Hermit or Non-Hermit?
Q: To be a good Buddhist, is it necessary to live life as a hermit? I'm confused because I read that Buddhists should give up worldly attachments including attachments to family members, but this seems kind of emotionally cold.
A: What you are describing is one of the most common misconceptions about Buddhism. When we speak of giving up attachments we're talking about letting go of our egoistic attachments to things. One may live one's life in the world as a Buddhist. This doesn't necessarily mean you can't have a family or drive a car, but we should try not to become to obsessed with what we perceive as our "egoistic ownership" of these things.
For instance, if we're really attached to owning cars we might want a new car practically as soon as we've purchased our current car, not realizing that the car we have is just fine. This prevents us from being satisfied with a car that works perfectly fine and so does not allow our mind to be at peace. We can also become possessive of our very families, to their detriment; so as Buddhists we try to love and honor our families while at the same time allowing them to be who they are and to grow instead of forcing or influencing them to be as we want them to be just because we want them to be that way. The Buddha taught that our families are to be honored because they, especially our parents, are direct karmic causes of our very existence.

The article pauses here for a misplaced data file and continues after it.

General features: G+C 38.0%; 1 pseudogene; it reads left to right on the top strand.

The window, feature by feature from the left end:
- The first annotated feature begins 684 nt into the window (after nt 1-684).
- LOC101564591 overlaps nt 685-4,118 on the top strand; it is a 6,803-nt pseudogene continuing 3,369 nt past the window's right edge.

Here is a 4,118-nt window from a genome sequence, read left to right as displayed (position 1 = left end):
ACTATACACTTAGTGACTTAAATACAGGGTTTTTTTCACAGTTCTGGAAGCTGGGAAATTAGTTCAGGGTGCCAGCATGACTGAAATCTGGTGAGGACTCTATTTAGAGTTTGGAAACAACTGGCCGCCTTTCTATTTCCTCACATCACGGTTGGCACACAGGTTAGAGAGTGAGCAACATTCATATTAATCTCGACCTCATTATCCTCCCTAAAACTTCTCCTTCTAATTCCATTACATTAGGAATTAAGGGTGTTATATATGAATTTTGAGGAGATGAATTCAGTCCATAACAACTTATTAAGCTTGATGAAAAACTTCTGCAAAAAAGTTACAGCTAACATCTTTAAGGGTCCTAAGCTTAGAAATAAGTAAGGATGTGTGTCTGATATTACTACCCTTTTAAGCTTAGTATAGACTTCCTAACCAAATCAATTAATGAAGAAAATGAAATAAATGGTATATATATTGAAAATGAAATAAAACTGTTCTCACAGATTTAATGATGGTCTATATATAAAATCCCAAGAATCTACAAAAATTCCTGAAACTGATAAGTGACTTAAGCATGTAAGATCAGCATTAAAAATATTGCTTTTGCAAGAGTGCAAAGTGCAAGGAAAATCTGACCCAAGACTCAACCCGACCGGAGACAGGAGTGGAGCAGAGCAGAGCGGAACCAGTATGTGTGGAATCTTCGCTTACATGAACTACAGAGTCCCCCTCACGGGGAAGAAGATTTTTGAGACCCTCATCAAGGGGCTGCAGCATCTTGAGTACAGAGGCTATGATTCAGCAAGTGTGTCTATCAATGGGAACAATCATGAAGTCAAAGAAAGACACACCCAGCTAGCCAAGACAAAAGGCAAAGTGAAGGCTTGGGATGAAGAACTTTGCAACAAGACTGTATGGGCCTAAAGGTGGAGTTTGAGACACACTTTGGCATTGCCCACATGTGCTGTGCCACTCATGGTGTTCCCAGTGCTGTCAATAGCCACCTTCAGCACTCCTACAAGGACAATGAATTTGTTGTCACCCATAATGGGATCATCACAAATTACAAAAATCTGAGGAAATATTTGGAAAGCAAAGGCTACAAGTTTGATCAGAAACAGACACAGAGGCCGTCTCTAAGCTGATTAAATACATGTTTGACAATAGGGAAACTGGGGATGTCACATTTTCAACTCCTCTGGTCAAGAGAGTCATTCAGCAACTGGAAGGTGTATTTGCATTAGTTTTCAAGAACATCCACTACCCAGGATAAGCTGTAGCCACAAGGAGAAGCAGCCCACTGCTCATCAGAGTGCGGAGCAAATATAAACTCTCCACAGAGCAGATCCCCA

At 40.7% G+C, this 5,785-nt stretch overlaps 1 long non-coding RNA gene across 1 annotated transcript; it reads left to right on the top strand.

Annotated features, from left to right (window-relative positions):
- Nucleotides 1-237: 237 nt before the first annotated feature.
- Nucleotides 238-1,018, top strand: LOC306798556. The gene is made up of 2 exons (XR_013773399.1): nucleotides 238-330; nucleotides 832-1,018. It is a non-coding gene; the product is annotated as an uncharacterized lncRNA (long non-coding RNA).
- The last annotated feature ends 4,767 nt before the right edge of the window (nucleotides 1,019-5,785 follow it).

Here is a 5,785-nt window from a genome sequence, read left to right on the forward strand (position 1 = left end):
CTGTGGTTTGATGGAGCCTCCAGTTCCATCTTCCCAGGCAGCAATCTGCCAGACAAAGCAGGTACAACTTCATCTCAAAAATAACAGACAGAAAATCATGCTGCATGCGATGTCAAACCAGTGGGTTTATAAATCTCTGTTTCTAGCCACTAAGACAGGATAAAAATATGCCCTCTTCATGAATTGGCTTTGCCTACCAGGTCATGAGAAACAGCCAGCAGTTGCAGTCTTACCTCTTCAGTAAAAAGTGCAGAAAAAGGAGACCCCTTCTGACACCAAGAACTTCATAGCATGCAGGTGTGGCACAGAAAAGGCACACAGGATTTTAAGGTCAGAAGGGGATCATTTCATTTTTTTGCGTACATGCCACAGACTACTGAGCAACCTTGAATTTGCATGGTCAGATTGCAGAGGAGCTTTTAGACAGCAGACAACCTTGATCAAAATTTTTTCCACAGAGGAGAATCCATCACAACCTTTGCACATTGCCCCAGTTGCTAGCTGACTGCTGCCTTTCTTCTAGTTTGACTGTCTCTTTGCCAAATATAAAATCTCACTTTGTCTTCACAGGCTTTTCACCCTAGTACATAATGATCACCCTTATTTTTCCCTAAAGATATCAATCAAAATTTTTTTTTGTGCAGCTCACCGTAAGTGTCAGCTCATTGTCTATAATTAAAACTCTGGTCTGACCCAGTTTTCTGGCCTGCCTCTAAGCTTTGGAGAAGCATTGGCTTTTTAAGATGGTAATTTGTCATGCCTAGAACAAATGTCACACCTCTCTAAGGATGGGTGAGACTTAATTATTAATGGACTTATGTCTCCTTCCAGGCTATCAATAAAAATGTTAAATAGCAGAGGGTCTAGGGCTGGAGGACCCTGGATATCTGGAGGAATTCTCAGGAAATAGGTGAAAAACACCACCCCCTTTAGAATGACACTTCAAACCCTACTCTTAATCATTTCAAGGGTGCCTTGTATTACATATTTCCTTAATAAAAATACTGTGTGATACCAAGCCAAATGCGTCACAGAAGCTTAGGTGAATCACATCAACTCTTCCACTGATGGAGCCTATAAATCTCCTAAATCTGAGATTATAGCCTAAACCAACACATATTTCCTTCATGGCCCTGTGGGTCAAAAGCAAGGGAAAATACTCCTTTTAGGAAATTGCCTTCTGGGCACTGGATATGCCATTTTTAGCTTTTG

Remember that in Buddhist terms, "non-attachment" does not mean "detachment." It means setting your ego aside and accepting people and things for what they are, including yourself, not becoming so firmly attached to externals that we become subject to the Three Poisons of craving, anger and ignorance. So one need not be a hermit to be a bood Buddhist. The Buddha himself was not a hermit; he walked the highways and byways of northern India for 45 years teaching all his Path to liberation. This is not the action of a recluse, but rather the action of an enlightened being who is in and of the world.